Plaintiff Ricardo A. De Los Santos Mora is a citizen of the Dominican Republic. Police arrested him in 1991 for attempted robbery. He claimed that he did not speak English and the police did not speak Spanish at the time of his arrest. He alleged that the defendants interrogated him without an interpreter and never informed him that he could contact his consulate. The court appointed him an attorney who also did not speak Spanish. The court sentenced him to six months incarceration and five years of probation. Mora filed a complaint December 5, 2005 against the New York City police department and the Queens District Attorney pursuant to the ATS, alleging that they violated Article 36 of the Convention by failing to notify him that he could contact his consulate. He sought damages of $1 million. The District Court dismissed December 30, 2005, holding that Article 36 does not create individual rights enforceable in domestic courts. Mora appealed contending that the consular notification requirement of Article 36 created individual rights that could be enforced through the ATS, 42 U.S.C. §1983; and an implied private right of action under the Convention.

In its decision the Court examined the recent United States Supreme Court decision Medellin v. Texas, 552 U.S. ---, 128 S.Ct. 1346 (2008); in which the Supreme Court assumed, without deciding, that Article 36 creates judicially enforceable individual rights. The Court also examined the split in the Federal Circuits on this issue. See Cornejo v. County of San Diego, 504 F.3d 853 (9th Cir. 2007) (46 I.L.M. 1160 (2007) holding that the Article 36 consular notification provision does not create judicially enforceable rights. See also Jogi v. Voges, 480 F.3d 822, (7th Cir. 2007) holding that Article 36 does create individually judicially enforceable rights.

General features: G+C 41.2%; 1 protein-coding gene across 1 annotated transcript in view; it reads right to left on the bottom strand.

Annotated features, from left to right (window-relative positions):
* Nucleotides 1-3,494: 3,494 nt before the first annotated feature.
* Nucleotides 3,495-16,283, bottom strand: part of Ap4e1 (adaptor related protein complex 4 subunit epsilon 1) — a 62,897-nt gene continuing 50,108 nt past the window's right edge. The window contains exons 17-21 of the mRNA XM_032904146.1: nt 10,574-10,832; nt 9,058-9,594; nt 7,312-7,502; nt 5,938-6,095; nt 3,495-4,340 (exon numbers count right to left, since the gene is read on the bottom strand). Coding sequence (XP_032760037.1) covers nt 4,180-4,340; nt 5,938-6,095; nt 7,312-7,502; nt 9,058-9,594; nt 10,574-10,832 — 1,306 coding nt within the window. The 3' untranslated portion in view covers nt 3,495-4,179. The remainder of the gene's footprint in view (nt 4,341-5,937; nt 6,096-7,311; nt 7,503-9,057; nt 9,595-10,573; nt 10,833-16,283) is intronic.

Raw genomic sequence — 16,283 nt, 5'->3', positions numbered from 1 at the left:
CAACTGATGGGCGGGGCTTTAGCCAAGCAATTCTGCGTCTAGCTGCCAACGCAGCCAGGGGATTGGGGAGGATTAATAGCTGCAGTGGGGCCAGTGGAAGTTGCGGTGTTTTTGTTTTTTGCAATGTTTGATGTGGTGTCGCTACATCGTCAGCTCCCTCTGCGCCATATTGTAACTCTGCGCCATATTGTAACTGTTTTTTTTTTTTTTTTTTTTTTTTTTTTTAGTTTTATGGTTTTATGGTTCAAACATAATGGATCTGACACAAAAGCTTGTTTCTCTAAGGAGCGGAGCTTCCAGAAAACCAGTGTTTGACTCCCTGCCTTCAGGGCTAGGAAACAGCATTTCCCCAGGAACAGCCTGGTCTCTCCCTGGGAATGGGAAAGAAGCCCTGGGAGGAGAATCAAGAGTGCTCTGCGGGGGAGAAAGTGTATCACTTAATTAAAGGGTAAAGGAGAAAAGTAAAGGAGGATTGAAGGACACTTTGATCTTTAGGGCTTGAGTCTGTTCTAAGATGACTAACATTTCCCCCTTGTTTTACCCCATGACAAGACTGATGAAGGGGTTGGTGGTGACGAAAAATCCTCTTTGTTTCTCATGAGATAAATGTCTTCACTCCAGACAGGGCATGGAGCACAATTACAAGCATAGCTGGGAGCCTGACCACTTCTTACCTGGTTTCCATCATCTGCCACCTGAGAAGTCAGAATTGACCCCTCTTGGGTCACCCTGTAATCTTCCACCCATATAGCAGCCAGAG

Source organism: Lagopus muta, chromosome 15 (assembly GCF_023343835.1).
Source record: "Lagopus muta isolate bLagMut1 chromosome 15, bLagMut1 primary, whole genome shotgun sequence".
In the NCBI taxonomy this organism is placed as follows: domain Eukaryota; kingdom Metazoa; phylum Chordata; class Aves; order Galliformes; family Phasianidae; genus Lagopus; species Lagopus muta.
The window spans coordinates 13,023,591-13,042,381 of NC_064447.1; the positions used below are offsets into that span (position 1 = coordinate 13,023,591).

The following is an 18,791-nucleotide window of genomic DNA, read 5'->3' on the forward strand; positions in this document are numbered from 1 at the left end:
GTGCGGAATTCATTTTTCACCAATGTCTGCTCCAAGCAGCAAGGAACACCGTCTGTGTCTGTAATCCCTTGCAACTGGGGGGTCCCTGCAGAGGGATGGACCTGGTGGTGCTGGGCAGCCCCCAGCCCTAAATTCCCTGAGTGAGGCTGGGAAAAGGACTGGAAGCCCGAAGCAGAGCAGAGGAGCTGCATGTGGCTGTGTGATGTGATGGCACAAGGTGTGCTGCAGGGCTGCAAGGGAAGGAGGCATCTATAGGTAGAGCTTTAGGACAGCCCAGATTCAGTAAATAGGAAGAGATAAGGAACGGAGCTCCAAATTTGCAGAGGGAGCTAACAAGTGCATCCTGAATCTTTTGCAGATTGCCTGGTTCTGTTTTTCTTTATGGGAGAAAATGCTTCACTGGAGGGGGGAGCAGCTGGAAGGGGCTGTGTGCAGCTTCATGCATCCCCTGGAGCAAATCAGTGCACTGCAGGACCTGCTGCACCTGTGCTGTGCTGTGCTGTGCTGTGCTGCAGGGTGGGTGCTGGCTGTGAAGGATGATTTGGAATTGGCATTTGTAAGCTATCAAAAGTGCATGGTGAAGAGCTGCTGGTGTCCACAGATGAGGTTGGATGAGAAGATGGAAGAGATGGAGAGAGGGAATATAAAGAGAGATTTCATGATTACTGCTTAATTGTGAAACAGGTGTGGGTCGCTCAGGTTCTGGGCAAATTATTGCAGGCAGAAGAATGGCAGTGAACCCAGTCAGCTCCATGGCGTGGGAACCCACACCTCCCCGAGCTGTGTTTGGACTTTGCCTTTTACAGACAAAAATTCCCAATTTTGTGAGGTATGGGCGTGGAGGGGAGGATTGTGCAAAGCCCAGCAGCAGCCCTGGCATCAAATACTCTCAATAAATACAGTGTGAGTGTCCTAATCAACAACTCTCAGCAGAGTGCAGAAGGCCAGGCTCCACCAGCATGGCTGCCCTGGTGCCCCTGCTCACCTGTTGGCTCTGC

The Court followed well-established rules of treaty interpretation and turned to the text of the treaty for guidance on this issue. It found the fact that the treaty is silent as to whether individuals may seek redress in domestic court for violations of Article 36(1)(b) compelling and interpreted this to mean that the drafters of the Convention did not mean for it to convey an individual right. The Court also accorded great weight to the amicus brief that the U.S. Departments of State and Justice submitted indicating that they sided with the defendants’ stance not to recognize an individual right to enforce a violation of Article 36(1)(b) of the Convention in domestic courts.

The Court also discussed the decisions of the International Court of Justice (ICJ) in Avena and Other Mexican Nationals (Mex. v. U.S.), 2004 I.C.J. 12 (Mar. 21); and LaGrand (F.R.G. v. U.S.), 2001 I.C.J. 466 (June 27); and noted that the U.S. Supreme Court has indicated that while domestic courts should give “respectful consideration” of international court’s interpretations of treaties, they are not bound by them. It thus found the ICJ decisions not to be dispositive in this case on either the issue of whether Article 36(1)(b) confers an individual right for a violation; or whether 42 U.S.C. §1983 does. The Court turned next to the travaux préparatoires of the Convention but found that they do not set forth clear guidance on this issue.

The Court also examined Mora’s claim that the alleged violation of Article 36(1)(b) for unlawful detention without being notified that he could contact his consulate was a tort in violation of the ATS, 28 U.S.C. §1350. The Court rejected this claim under the standard set forth in Sosa v. Alvarez-Machain, 542 U.S. 692 (2004) because it was not specific, nor universal enough. It thus affirmed the District Court’s dismissal of the complaint.

The High Court of South Africa: Mazibuko and The City of Johannesburg (April 30, 2008)

Click here for document. (Approximately 73 pages).